Japan Geoscience Union Meeting 2015

Presentation information


Symbol S (Solid Earth Sciences) » S-CG Complex & General

[S-CG62] Slow earthquakes

Thu. May 28, 2015 9:15 AM - 10:45 AM 303 (3F)

Convener:*Hitoshi Hirose(Research Center for Urban Safety and Security, Kobe University), Kazushige Obara(Earthquake Research Institute, The University of Tokyo), Ryoko Nakata(Japan Agency for Marine-Earth Science and Technology), Chair:Masahiro Miyazaki(Department of Earth and Planetary Sciences, Graduate School of Sciences, Kyushu University), Kazushige Obara(Earthquake Research Institute, )

10:30 AM - 10:45 AM

[SCG62-18] Seismic activity and velocity structure in the Hikurangi subduction zone offshore the North Island of New Zealand

Daisuke HAIJIMA1, *Kimihiro MOCHIZUKI1, Stuart Henrys2, Hajime SHIOBARA1, Tomoaki YAMADA1, Masanao SHINOHARA1, Bill Fry2, Stephen Bannister2 (1.Earthquake Res. Inst., Univ. of Tokyo, 2.GNS Science)

Keywords:seismicity, slow slip, plate interface, structure

The Hikurangi Plateau which has anomalously thick (~12 km) oceanic crust subducts under the Australian plate along the Hikurangi subduction zone offshore the North Island, New Zealand. The plate interface is shallow and we can identify the structure of plate interface in detail on the seismic reflection sections obtained by seismic surveys in the region [e.g., Bell et al. 2010]. Some topogrphic features on the plate interface such as seamounts and high-amplitude reflectivity zones have been identified. The onshore GPS network has been develped since 2000 in the North Island, and the mechanical coupling coefficient along the plate interface has been estimated along the Hikurangi subduction zone. In its northern part (north of -40 degrees), the coupling region is narrow and the down-dip limit is shallow at about 10 km depth. Although almost all of the coupling region is under the sea, ocean bottom seismic observation had not been conducted. Therefore, seismicity and hypocenter distribution in detail has not been well understood. SSEs (Slow slip events) have been observed along the down-dip limit of the coupling region. They occur at much shallower depths than other subduction zones. Tremors and swarms accompanying these events were also reported [Kim et al., 2010; Delahaye et al., 2009].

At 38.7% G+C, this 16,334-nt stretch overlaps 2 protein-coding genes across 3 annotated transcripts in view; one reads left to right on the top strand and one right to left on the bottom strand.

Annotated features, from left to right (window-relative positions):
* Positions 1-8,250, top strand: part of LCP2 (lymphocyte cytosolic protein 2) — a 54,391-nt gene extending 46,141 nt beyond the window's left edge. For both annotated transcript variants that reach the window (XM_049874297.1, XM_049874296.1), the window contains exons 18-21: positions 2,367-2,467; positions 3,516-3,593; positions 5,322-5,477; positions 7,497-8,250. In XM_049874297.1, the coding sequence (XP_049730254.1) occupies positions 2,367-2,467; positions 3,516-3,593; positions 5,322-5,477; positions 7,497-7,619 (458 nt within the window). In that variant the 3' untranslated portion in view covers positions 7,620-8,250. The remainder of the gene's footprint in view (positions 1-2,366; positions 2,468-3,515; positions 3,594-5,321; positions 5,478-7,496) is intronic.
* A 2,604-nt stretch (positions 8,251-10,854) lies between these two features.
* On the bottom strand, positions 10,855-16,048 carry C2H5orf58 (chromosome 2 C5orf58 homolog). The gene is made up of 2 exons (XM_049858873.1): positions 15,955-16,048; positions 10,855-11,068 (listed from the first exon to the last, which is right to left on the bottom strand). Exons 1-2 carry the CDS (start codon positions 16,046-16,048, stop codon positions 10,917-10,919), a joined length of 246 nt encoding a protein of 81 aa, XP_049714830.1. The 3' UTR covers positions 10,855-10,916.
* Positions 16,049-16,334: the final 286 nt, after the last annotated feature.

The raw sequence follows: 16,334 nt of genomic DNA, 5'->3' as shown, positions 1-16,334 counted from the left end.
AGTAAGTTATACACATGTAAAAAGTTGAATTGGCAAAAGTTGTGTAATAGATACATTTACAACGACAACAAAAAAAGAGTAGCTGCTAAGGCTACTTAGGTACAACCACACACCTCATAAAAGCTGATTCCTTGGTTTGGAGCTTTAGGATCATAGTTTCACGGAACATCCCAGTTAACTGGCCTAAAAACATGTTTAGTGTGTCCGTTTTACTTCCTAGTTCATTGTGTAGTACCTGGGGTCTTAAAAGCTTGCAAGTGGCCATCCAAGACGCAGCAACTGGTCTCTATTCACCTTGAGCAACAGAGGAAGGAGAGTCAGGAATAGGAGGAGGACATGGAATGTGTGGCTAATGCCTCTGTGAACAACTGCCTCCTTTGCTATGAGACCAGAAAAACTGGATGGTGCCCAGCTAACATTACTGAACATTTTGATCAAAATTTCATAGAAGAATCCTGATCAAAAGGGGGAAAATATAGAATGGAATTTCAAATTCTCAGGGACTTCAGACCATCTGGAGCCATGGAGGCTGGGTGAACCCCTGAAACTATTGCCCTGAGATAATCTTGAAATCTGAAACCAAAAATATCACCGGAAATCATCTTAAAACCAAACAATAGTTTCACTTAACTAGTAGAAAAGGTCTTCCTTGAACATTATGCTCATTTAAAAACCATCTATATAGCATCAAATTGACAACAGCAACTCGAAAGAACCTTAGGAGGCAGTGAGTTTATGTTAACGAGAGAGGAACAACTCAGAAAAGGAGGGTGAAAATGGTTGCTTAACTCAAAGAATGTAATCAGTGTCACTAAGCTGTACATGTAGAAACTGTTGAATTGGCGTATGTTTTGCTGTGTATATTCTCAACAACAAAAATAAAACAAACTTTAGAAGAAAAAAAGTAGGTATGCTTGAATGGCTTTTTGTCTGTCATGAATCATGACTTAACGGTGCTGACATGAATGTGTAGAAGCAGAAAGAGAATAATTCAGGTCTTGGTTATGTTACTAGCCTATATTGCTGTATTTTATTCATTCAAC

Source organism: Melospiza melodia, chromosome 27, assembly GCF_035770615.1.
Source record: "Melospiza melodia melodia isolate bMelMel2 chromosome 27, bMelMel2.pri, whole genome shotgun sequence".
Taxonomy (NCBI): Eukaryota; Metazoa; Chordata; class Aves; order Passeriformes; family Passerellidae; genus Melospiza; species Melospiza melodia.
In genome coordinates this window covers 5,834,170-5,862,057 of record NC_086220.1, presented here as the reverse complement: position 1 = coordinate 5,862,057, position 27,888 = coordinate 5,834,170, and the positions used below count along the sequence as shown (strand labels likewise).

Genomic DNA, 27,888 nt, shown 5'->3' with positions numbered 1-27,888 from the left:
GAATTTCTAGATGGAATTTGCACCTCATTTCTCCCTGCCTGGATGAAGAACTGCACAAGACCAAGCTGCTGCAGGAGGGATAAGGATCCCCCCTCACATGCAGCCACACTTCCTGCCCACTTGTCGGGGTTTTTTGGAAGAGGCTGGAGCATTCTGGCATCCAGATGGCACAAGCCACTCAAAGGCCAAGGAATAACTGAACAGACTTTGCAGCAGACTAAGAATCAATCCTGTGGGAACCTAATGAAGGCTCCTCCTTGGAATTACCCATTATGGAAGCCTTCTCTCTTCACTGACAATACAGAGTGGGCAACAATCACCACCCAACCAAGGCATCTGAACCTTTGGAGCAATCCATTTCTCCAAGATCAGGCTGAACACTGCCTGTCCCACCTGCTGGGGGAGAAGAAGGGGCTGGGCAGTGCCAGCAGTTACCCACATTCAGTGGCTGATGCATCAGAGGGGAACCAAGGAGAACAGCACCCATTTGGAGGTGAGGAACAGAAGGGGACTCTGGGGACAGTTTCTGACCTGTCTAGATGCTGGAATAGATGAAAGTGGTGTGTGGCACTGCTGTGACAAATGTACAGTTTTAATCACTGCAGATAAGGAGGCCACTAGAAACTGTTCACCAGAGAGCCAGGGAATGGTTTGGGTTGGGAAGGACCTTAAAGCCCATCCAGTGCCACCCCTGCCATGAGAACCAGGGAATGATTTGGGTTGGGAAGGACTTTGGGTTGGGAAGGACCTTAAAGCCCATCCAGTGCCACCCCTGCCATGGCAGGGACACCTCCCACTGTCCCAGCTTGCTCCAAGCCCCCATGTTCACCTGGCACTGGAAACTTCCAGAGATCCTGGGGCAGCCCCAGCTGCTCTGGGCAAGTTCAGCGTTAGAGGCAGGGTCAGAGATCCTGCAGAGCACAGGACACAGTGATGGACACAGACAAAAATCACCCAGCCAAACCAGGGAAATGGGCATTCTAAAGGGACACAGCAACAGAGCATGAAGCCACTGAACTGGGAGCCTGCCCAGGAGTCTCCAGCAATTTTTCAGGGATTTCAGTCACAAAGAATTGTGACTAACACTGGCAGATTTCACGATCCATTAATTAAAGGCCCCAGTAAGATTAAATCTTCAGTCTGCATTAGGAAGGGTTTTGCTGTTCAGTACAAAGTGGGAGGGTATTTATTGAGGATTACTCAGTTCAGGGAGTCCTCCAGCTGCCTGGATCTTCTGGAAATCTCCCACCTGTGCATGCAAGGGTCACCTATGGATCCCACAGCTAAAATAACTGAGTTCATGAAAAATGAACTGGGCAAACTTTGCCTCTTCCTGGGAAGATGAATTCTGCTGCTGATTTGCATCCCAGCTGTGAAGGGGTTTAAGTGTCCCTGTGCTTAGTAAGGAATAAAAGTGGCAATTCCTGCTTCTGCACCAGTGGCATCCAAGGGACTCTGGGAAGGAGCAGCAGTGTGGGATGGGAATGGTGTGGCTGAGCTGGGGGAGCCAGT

Marine seismic observation was conducted for the first time offshore Gisborne to observe earthquakes and low-frequency events accompanying SSEs. Four OBSs were deployed in April 2012 and recovered after a year-long observation. The northern two instruments were a broadband type and the other southern two were equipped with 1Hz seismometers. Although the data recorder of one of the broadband type OBSs recorded only intermittently, good data were obtained from the others. During the observation period, two major seismic events occurred around the OBS array. One of the events is a large SSE around the Hawke's Bay to the south of the array from mid-February 2013. First, I extracted event waveforms by applying the STA/LTA event-detection algorithm, and determined hypocenters using manually picked P- and S-wave arrival times. Waveforms of these events were, then, used as templates, and more events were detected by employing a Matched-filter technique. Differential arrival times were calculated by taking cross-correlation of waveforms of paired events. I applied double-difference tomographic analysis (TOMODD [Zhang and Thurber, 2003]) to both absolute and differential travel time data. Focal mechanisms were also calculated using P-wave polarity data. As a result, I successfully detected a number of events that were not observed by the onshore seismic network, and determined their hypocenters. Although few events occurred on the seamounts and HRZs along the plate interface, hypocenters are concentrated on the margin of the HRZ. In velocity structure analysis, I could resolve structure under the offshore region where previous studies using data from onshore stations could not have resolution. However, these velocity structure models are in good agreement in the region where both results have resolved. Quite a few earthquakes accompanying SSEs were observed. Seismic swarms which accompanied the past SSEs in this region occurred in the areas of stably high seismicity. Small coupling regions which are caused by irregular topography of the plate interface may exist in these ares.